Record heat and dry conditions, in part due to El Niño, has put Australia at risk for an intense fire season.
"A prolonged fire season could strain the largely volunteer firefighting forces in Australia and destroy crops, livestock and farms, many of which have suffered through decades of drought," the New York Times stated in an article.
The Bushfire and Natural Hazards Research Center released an updated seasonal bushfire outlook in early November noting that areas in Queensland, New South Wales, located along the south coast to Adelaide in South Australia are at risk for an above-normal fire season through the summer months, December through February. Eastern portions of Tasmania and a large part of Western Australia are also likely to face an above-normal brushfire threat this summer.
An El Niño pattern, which is defined by above-normal water temperatures in the central and eastern equatorial Pacific Ocean, has been a contributor to the early fire season, which is also expected to be more intense than normal.
"Typically, El Niños result in drier and warmer-than-normal conditions across eastern Australia," AccuWeather Senior Meteorologist Jason Nicholls said.
"This is amplified when the Indian Ocean Dipole (IOD), warm water near Africa and cool water near Indonesia, is positive. The dry correlation with El Niño is strongest in the winter and tends to diminish from November through the summer."
Nicholls added that southeastern Australia and northern Australia are especially vulnerable for droughts and high heat during El Niño and positive Indian Ocean Dipole years.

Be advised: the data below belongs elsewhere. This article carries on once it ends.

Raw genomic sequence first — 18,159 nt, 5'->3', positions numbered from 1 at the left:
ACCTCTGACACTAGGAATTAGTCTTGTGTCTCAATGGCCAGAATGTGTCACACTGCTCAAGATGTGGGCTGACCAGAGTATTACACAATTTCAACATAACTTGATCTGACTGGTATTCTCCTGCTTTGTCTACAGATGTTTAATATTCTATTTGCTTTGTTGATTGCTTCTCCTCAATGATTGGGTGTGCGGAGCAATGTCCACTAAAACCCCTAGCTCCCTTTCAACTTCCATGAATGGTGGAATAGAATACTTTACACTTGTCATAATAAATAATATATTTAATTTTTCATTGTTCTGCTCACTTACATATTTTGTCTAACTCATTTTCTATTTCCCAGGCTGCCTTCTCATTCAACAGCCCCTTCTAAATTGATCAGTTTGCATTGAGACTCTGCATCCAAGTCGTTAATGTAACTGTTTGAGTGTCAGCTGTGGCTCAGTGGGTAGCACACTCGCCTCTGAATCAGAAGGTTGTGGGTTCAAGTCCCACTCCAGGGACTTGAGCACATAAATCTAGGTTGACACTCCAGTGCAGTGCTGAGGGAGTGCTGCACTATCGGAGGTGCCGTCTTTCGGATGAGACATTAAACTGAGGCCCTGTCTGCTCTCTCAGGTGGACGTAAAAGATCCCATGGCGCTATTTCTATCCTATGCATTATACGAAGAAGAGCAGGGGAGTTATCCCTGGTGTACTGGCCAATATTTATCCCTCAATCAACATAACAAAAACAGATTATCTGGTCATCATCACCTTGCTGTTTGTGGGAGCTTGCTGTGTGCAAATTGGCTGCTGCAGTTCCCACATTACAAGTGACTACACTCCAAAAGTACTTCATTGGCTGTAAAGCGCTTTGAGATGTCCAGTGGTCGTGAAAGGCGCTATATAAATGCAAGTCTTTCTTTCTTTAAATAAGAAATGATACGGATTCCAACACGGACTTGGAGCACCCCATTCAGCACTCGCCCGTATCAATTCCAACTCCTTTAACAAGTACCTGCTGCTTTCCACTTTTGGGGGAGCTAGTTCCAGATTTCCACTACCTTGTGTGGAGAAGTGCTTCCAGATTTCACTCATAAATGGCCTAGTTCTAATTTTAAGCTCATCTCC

"The combination of the strong El Niño and positive IOD in the spring likely contributed to the recent heat and dryness," Nicholls stated.
Justin Leonard, a bushfire research leader at the Commonwealth Scientific and Industrial Research Organization, told the New York Times that Australia would have more days where the severity of weather will push the fire rating to "catastrophic".
Leonard added that once the weather reaches a certain threshold, some fires will be unstoppable.
Little drought and heat relief, along with a below-average number of tropical cyclones expected across northern Australia this summer, will make battling bushfires more difficult.
"There can be minor dryness relief in southeast Australia early in the summer, but a drier pattern is likely mid- to late-summer," Nicholls said.
The strong El Niño event that occurred in 1997 also brought very hot and dry weather conditions in southeastern Australia, including across Victoria and New South Wales. The weather conditions fueled several major bushfires in these areas.
Nicholls stated that although El Niño is certainty a contributor to intense fire seasons, the strength of the El Niño seems to have a limited impact on the intensity of fire seasons.
In addition, there have been bad fire seasons during La Niña years, which are denoted by cooler water in the central and equatorial Pacific and typically bring wet weather to Australia, when the Indian Ocean Dipole was strongly positive, Nicholls said.